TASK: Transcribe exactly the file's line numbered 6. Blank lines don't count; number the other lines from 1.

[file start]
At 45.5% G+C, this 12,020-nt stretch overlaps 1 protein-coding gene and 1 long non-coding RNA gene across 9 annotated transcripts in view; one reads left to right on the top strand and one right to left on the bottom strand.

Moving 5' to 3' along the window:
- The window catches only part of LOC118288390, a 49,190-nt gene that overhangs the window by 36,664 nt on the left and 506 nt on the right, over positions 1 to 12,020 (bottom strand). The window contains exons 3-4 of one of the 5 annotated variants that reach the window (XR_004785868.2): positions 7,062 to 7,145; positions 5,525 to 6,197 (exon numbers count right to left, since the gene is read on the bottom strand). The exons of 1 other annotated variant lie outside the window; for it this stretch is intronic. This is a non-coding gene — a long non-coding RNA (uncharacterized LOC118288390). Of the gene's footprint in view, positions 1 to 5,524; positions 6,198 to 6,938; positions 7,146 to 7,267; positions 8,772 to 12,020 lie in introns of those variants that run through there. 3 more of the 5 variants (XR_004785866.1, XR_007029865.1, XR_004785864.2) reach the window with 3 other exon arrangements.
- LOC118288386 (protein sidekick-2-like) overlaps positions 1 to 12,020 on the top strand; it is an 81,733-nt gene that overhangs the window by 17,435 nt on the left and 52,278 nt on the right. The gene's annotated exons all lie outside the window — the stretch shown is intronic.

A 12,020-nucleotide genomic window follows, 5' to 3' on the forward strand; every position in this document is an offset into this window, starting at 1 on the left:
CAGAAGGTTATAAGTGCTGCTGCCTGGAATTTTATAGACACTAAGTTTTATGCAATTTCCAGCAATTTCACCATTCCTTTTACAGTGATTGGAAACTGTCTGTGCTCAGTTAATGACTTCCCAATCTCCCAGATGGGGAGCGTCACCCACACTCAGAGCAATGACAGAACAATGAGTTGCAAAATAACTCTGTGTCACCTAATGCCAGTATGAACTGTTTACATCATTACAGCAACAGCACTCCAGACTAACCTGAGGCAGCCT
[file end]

CAGAAGGTTATAAGTGCTGCTGCCTGGAATTTTATAGACACTAAGTTTTATGCAATTTCCAGCAATTTCACCATTCCTTTTACAGTGATTGGAAACTGTCTGTGCTCAGTTAATGACTTCCCAATCTCCCAGATGGGGAGCGTCACCCACACTCAGAGCAATGACAGAACAATGAGTTGCAAAATAACTCTGTGTCACCTAATGCCAGTATGAACTGTTTACATCATTACAGCAACAGCACTCCAGACTAACCTGAGGCAGCCT